How to fly through airport security -

How to fly through airport security

The results of a recent U.S. Travel Association survey show that the frustration of airline travelers is at an all-time high.

To help lessen the pain if you're one of the 2,000,000 Americans who take to the air on a daily basis, America Now hooked up with the TSA for an insider's view on how you can save time, reduce stress, and maximize your chance of arriving at your destination with all your belongings.

For air travelers trying to get from point A to point B, the airport is a place you'd like to get in and out of with a minimum amount of hassle and headache. And you certainly don't want to get ripped off, or lose any of your stuff.

Transportation Safety Administration Spokesman Nico Melendez has some tips on getting you and all your gear to your final destination.

"The first thing that passengers can do, before you even leave for the airport, is to make the determination, is what you're packing something that you absolutely have to have? Can you take that inexpensive watch or do you need your Rolex? Do you need that set of diamond earrings or can you go with something less expensive? Because those are all things that could be stolen," says Melendez.

"What passengers need to remember when they pack their bags and check their bags, is that after TSA inspects them, they are going to be handled by at least a dozen other people outside of the view of the passenger. So the first thing you should do is lock it with a TSA-approved lock. But most importantly, don't put valuables in your checked bags. If you're going to put them in your checked bags, you might as well leave them on your seat in the airport. It's an open invitation for a thief," says Melendez.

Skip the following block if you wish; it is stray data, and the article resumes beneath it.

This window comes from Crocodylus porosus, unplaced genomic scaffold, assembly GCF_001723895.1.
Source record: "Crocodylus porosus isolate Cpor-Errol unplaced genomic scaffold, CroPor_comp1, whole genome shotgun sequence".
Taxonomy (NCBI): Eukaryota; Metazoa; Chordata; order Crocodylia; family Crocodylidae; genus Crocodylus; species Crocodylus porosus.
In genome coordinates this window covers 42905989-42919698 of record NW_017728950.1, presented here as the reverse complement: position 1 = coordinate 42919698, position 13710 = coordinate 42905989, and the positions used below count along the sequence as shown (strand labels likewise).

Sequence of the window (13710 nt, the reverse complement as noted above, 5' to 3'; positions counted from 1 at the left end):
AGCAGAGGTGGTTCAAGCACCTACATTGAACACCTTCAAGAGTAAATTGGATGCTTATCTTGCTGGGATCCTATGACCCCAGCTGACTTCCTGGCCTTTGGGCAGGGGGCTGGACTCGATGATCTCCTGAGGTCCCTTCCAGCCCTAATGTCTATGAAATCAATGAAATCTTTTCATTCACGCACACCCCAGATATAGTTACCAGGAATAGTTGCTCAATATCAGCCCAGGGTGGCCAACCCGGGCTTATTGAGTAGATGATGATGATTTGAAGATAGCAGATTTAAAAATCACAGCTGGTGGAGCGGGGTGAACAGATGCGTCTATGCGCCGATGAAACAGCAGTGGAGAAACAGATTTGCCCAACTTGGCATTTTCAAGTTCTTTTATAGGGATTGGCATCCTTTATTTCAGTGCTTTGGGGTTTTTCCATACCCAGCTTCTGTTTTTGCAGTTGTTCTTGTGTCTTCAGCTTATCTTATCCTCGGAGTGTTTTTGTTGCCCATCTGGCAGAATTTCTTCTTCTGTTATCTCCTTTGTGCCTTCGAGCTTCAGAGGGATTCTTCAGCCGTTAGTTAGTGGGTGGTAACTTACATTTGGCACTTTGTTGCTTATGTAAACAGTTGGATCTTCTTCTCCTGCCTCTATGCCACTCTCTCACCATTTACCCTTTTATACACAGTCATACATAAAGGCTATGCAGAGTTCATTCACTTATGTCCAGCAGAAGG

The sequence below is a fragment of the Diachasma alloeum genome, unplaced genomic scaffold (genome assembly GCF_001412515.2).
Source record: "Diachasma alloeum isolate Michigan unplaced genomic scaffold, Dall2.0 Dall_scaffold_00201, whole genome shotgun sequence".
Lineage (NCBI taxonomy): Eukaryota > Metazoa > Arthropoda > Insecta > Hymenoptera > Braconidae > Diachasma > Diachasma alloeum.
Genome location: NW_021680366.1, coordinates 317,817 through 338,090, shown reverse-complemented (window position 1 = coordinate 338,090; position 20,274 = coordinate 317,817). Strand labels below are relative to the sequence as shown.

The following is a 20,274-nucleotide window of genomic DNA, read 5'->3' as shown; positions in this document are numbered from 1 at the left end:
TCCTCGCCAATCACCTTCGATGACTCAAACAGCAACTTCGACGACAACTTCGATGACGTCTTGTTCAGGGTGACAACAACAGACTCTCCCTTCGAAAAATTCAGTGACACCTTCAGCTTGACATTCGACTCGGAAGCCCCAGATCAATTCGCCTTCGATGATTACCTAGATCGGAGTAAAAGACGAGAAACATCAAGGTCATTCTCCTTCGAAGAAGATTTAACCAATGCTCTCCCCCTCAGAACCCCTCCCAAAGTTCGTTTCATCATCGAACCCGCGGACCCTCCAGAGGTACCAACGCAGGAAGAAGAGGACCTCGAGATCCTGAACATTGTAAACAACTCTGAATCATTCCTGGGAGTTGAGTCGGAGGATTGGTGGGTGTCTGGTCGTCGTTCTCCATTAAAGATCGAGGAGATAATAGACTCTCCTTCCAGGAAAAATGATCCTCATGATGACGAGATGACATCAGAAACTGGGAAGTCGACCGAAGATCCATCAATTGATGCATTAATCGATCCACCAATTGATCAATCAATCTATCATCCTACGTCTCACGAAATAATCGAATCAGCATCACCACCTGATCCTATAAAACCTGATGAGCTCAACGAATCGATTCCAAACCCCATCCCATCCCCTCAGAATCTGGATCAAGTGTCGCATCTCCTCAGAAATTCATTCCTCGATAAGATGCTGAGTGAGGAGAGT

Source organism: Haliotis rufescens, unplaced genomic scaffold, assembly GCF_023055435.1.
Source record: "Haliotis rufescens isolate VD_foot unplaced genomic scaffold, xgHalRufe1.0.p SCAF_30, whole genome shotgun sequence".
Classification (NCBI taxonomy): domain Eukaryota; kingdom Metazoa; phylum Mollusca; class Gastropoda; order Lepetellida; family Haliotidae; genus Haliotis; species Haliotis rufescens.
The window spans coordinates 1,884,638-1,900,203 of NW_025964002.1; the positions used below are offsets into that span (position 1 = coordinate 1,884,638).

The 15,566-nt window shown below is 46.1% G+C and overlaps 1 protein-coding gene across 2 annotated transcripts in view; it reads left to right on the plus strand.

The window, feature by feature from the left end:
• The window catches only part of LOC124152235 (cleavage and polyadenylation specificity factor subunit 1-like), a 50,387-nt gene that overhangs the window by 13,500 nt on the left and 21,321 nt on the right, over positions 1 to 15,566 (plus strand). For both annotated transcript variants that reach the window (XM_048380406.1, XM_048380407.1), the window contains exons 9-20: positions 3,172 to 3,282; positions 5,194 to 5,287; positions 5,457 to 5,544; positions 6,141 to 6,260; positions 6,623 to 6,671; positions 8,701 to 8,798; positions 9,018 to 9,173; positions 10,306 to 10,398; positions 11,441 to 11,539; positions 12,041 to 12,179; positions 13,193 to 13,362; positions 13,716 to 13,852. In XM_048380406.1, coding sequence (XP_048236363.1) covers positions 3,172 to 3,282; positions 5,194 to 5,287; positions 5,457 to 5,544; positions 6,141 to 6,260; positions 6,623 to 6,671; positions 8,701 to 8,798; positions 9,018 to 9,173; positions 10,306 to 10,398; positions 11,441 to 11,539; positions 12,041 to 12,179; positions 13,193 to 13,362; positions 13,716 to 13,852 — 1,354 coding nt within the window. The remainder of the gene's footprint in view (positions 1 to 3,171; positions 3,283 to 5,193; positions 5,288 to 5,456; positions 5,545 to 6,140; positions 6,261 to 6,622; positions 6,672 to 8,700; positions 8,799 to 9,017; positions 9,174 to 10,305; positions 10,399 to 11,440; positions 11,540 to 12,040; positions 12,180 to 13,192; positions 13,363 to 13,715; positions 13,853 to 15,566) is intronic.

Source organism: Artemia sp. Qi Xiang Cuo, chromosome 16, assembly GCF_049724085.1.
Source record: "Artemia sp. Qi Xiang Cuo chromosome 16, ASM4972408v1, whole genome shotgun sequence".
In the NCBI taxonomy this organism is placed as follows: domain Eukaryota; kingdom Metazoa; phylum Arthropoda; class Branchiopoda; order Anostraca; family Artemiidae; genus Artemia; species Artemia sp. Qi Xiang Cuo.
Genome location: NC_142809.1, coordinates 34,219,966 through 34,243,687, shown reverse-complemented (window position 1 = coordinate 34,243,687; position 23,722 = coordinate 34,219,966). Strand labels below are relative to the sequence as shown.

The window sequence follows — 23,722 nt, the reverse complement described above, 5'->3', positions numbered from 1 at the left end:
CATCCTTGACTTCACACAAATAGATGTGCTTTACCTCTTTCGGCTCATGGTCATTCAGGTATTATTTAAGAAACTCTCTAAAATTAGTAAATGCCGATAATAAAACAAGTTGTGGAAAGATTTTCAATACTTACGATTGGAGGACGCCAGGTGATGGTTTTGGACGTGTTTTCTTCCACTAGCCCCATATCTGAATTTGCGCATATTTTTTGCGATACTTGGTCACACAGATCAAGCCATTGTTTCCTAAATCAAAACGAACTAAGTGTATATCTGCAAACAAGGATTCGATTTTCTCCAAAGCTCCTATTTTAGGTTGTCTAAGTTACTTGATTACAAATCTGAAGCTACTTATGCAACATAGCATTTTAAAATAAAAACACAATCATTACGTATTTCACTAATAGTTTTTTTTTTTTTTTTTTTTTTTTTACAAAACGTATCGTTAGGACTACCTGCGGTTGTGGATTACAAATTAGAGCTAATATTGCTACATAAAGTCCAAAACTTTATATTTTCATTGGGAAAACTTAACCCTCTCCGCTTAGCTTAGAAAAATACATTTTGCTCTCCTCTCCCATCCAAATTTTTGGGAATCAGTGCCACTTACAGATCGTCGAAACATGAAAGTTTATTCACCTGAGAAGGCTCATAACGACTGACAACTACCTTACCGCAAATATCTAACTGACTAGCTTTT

Where you should keep your valuable items is in your carry-on bag. But that means it must pass through the screening process. Melendez has a number of tips for getting through security as quickly and efficiently as possible.

"When I come to the security checkpoint, typically what I do is I'll take my shoes off, I'll throw them in the first bin," says Melendez. "So the shoes are the first thing to come out of the X-ray so when everything else is being looked at I can put my shoes on while it's coming through. Then I'll open my briefcase, I have a zip area of my briefcase. I'll take my phone. Stick it in, in the zipped area.  Then if you have a money clip, a lot of people travel with a lot of cash, take your money, put it in the zipped area as well. While your bag is open you might find prohibited items that you're not allowed to bring to the security check point. So take it out, put it in the trash can, close up your bag, take off your outer coat, throw it on top of your shoes, send it into the X-ray machine. You should be in and out within two minutes."

Far too many travelers are careless or distracted when going through security. The result is a staggering number of items lost at airports every day.

Melendez says, "Some of our larger airports - LAX, JFK, Miami - it's not uncommon to come up with 300 computers in a six month period. People just leave their laptops at the security checkpoint. Car keys. We have thousands and thousands of car keys. The number of ID's that people lose at the checkpoint is unbelievable. It's in the thousands when you go across the country. With two million people traveling every day, there's got to be at least one in every airport everyday. Cell phones, we had somebody leave their false teeth at our security check point because they forgot to pick it up. Strollers, wheel chairs . . . you name it, people have left it at our checkpoint."

If you believe you've lost an item, you should check with the airport and airline, as well as with the TSA.

"The TSA maintains a lost and found database at all of our airports," says Melendez. "The information is readily available on our web site. People lose stuff all the time. So passengers, they shouldn't be embarrassed, they should contact us, let us know they lost something, and if we can help them, we'll find them."

Copyright 2012 America Now. All rights reserved.

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